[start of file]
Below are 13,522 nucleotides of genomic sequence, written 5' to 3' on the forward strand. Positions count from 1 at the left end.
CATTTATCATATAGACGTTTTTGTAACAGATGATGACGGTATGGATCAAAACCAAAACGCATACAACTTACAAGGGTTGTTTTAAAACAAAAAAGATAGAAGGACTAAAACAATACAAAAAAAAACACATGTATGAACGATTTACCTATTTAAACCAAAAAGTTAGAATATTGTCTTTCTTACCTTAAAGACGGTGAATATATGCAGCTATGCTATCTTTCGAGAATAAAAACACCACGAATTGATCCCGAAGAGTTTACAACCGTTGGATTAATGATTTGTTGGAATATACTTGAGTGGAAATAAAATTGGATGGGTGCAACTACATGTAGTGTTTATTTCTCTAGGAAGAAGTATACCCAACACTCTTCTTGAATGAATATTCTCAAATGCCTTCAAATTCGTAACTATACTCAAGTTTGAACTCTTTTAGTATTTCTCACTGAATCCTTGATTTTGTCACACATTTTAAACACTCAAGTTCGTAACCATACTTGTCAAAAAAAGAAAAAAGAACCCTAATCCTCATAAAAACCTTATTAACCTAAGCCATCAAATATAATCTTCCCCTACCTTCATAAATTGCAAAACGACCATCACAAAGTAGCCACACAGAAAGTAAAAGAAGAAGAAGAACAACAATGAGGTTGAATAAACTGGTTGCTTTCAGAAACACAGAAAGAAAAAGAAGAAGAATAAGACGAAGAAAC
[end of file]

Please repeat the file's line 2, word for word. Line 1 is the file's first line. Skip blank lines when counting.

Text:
CATTTATCATATAGACGTTTTTGTAACAGATGATGACGGTATGGATCAAAACCAAAACGCATACAACTTACAAGGGTTGTTTTAAAACAAAAAAGATAGAAGGACTAAAACAATACAAAAAAAAACACATGTATGAACGATTTACCTATTTAAACCAAAAAGTTAGAATATTGTCTTTCTTACCTTAAAGACGGTGAATATATGCAGCTATGCTATCTTTCGAGAATAAAAACACCACGAATTGATCCCGAAGAGTTTACAACCGTTGGATTAATGATTTGTTGGAATATACTTGAGTGGAAATAAAATTGGATGGGTGCAACTACATGTAGTGTTTATTTCTCTAGGAAGAAGTATACCCAACACTCTTCTTGAATGAATATTCTCAAATGCCTTCAAATTCGTAACTATACTCAAGTTTGAACTCTTTTAGTATTTCTCACTGAATCCTTGATTTTGTCACACATTTTAAACACTCAAGTTCGTAACCATACTTGTCAAAAAAAGAAAAAAGAACCCTAATCCTCATAAAAACCTTATTAACCTAAGCCATCAAATATAATCTTCCCCTACCTTCATAAATTGCAAAACGACCATCACAAAGTAGCCACACAGAAAGTAAAAGAAGAAGAAGAACAACAATGAGGTTGAATAAACTGGTTGCTTTCAGAAACACAGAAAGAAAAAGAAGAAGAATAAGACGAAGAAAC